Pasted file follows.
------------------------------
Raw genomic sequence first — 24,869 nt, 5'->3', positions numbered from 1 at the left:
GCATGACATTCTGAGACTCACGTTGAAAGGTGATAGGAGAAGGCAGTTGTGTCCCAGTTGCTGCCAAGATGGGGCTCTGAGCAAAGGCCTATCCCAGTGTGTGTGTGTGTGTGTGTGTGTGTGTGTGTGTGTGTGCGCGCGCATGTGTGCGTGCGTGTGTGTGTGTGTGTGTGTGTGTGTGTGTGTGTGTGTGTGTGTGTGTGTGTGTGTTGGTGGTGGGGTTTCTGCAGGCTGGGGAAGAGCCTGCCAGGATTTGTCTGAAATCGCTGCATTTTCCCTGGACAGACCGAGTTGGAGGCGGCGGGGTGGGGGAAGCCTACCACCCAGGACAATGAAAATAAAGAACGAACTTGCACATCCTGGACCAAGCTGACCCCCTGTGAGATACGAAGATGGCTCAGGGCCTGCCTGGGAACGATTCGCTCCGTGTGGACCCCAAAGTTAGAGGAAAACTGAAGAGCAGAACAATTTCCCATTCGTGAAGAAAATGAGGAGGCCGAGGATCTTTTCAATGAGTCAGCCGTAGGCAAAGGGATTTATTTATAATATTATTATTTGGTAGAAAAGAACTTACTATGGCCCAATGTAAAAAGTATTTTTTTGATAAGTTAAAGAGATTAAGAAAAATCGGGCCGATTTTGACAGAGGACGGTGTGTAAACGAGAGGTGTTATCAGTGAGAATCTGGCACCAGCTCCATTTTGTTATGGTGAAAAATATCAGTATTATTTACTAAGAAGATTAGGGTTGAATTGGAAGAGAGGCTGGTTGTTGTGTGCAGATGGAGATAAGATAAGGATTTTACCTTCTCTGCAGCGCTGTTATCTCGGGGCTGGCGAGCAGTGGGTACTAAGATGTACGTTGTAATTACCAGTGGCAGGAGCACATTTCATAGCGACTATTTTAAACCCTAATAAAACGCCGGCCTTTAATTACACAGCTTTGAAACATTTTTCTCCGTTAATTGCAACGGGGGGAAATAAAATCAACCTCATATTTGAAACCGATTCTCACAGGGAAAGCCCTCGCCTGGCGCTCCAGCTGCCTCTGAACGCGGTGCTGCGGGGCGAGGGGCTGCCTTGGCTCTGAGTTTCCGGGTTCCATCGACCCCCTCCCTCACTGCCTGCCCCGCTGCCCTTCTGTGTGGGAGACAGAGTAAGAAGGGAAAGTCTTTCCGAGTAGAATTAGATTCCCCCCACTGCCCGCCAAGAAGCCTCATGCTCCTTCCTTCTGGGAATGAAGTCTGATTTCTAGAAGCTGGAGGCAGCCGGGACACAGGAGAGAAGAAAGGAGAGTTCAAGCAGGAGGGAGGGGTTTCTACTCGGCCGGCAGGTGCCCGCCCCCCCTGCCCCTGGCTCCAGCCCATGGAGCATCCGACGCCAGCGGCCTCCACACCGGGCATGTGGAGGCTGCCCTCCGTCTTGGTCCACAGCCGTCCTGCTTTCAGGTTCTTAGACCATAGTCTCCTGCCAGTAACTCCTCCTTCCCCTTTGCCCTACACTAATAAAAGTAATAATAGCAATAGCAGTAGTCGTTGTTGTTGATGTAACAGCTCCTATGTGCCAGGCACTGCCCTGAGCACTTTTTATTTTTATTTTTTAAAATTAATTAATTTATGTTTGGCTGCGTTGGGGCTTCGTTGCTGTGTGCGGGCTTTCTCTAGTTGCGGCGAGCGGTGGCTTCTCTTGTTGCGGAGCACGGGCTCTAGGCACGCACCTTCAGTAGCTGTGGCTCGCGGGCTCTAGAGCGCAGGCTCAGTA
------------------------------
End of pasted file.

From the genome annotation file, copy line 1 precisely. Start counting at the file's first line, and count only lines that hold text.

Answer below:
Raw genomic sequence first — 24,869 nt, 5'->3', positions numbered from 1 at the left: